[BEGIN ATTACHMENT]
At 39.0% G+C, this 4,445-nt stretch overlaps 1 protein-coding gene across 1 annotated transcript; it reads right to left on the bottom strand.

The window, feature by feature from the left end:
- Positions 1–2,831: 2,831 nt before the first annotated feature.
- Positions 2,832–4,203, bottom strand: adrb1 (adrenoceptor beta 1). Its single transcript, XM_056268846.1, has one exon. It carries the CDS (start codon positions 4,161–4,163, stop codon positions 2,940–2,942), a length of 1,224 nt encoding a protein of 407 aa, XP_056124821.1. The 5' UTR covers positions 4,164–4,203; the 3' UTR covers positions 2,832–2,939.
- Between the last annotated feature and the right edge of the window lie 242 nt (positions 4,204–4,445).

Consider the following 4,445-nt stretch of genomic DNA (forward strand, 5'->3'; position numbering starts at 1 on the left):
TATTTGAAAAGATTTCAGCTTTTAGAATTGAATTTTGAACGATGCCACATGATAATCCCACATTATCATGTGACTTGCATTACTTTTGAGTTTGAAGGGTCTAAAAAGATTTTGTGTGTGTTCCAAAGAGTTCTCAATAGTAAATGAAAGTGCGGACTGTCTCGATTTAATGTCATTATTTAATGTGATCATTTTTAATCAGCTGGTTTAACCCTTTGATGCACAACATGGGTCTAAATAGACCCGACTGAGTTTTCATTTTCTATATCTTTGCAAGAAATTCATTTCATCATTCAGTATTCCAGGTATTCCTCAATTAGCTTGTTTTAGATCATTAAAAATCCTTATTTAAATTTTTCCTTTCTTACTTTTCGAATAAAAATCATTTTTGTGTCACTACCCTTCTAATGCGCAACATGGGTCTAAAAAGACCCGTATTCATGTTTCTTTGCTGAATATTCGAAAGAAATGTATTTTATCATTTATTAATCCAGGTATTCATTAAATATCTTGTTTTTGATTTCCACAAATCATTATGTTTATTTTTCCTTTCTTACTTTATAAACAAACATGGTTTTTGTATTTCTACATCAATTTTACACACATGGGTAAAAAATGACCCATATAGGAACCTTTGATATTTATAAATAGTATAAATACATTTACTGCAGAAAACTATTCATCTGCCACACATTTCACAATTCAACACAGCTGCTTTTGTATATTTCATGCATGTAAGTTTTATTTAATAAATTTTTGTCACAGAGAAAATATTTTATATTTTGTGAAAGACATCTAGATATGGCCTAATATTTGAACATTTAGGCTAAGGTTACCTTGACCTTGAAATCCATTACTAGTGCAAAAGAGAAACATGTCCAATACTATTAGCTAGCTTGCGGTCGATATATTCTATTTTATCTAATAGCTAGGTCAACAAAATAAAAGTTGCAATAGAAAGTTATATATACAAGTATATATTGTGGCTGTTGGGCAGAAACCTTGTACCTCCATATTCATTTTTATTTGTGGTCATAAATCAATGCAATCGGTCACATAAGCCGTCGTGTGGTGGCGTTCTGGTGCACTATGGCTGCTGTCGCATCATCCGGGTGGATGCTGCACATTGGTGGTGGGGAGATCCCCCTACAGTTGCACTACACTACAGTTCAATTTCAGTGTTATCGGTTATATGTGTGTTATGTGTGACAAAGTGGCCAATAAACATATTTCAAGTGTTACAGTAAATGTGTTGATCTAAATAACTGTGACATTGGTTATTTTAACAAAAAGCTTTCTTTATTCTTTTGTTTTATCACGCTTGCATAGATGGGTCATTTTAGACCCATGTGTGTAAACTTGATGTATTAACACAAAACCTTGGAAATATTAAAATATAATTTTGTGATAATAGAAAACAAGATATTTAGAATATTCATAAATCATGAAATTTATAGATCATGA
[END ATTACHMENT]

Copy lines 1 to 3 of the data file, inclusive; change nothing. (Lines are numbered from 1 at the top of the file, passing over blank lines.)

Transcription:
At 39.0% G+C, this 4,445-nt stretch overlaps 1 protein-coding gene across 1 annotated transcript; it reads right to left on the bottom strand.

The window, feature by feature from the left end:
- Positions 1–2,831: 2,831 nt before the first annotated feature.